7:00 a.m. I take a morning stroll through the Lower East Side/Chinatown. The USA Shaolin Temple has been in this area since it opened in 1994, two years after I came to the States with the first ever Shaolin monastery tour approved by Congress. Our first building on the Bowery had no heat or electricity. Now we have branches in eight countries.
8:00 a.m. I light three incense sticks on the altar to respect Buddha, dharma, and sangha. Chan Buddhism is essential to Shaolin kung fu. One cannot exist without the other.
11:00 a.m. I sharpen my blade, a straight sword, and practice dong ch’an (action meditation) between private lessons. Dong ch’an can be anything—it’s your unique, beautiful expression of your life. There is no single right way to meditate.
12:00 p.m. I prepare for my weekly livestream class at noon with Kirby, a staffmember. I teach online classes as well as in-person classes on Chan Buddhism, kung fu, tai chi, and qigong, which are open to the public.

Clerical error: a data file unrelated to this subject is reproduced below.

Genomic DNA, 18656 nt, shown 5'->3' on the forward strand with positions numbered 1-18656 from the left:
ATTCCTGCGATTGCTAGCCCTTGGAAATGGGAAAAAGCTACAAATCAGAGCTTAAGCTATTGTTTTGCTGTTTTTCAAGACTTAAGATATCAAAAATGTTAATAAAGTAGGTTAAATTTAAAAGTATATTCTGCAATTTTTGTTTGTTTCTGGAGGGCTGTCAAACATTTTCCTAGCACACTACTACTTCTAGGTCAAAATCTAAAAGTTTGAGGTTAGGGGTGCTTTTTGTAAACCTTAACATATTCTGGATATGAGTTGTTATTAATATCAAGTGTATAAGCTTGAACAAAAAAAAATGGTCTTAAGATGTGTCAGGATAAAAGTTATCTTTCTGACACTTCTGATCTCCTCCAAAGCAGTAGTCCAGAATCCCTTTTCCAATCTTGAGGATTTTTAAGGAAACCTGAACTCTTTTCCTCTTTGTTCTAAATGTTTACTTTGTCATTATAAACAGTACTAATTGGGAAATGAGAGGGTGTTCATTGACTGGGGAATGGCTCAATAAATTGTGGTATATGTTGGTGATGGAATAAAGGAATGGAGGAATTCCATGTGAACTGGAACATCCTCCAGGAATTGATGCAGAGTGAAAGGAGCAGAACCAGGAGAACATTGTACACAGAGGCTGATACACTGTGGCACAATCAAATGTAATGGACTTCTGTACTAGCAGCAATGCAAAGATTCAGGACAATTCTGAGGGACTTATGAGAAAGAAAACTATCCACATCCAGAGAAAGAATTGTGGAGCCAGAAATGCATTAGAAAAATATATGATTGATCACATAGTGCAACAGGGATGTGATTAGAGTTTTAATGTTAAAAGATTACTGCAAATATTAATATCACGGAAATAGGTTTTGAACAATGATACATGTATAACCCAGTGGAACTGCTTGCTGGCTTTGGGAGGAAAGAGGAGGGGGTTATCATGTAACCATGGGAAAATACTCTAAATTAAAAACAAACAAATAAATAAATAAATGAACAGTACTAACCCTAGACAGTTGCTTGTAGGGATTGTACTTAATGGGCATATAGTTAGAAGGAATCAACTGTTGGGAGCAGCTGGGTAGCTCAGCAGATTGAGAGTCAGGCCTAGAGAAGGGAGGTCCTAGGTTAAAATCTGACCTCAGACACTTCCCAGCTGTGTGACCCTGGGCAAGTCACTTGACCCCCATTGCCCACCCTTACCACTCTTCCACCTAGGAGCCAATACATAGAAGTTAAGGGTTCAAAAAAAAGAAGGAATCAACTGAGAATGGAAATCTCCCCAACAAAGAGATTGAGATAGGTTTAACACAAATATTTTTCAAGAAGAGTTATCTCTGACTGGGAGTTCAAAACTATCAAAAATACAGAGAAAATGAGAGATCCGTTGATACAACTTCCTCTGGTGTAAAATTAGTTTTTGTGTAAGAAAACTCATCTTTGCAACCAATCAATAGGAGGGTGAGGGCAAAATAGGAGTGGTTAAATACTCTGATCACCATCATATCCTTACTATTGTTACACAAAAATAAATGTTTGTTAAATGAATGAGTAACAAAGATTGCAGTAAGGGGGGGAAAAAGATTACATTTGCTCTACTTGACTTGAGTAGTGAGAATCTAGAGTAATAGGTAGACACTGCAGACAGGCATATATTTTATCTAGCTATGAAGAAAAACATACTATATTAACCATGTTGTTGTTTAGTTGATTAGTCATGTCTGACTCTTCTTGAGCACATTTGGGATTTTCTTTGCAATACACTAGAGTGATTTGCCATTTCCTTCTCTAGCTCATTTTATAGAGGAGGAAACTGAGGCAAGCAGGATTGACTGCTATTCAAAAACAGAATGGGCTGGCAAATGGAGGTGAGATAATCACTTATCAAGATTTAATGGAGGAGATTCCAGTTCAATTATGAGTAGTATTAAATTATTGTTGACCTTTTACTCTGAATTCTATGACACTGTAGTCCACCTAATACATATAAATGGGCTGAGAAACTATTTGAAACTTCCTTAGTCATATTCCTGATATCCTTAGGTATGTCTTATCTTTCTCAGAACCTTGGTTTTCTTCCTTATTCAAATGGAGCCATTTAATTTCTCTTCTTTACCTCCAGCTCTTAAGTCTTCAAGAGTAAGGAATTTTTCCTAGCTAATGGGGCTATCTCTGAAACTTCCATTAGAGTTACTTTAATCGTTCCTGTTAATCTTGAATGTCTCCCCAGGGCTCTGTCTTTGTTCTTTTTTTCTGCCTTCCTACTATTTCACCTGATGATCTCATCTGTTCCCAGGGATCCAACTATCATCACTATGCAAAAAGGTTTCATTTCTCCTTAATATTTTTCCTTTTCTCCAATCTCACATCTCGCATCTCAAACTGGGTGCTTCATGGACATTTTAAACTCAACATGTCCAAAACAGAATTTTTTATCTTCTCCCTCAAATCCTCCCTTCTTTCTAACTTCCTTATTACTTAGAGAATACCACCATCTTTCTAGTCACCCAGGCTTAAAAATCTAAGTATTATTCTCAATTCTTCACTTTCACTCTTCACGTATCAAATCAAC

1:00 p.m. I practice calligraphy in the afternoon. Martial arts take many forms, including how one moves a brush. I learned the art form when my father, a highly skilled calligrapher despite never going to school, was hired by the Chinese government for his talent.
4:00 p.m. I reflect on our precious lifetime on earth. A human’s greatest responsibility is to use this life to help others and understand their suffering, and to push the limits of their own abilities until they reach the level of what seems like myth.
Check out previous installments of “A Day in the Dharma” featuring Roshi Joan Halifax, Vanessa Zuisei Goddard, Mindy Newman, Wangmo Dixey, Josh Korda, Sensei Koshin Paley Ellison, the members of the Village Zendo, and six Buddhist teachers in quarantine.
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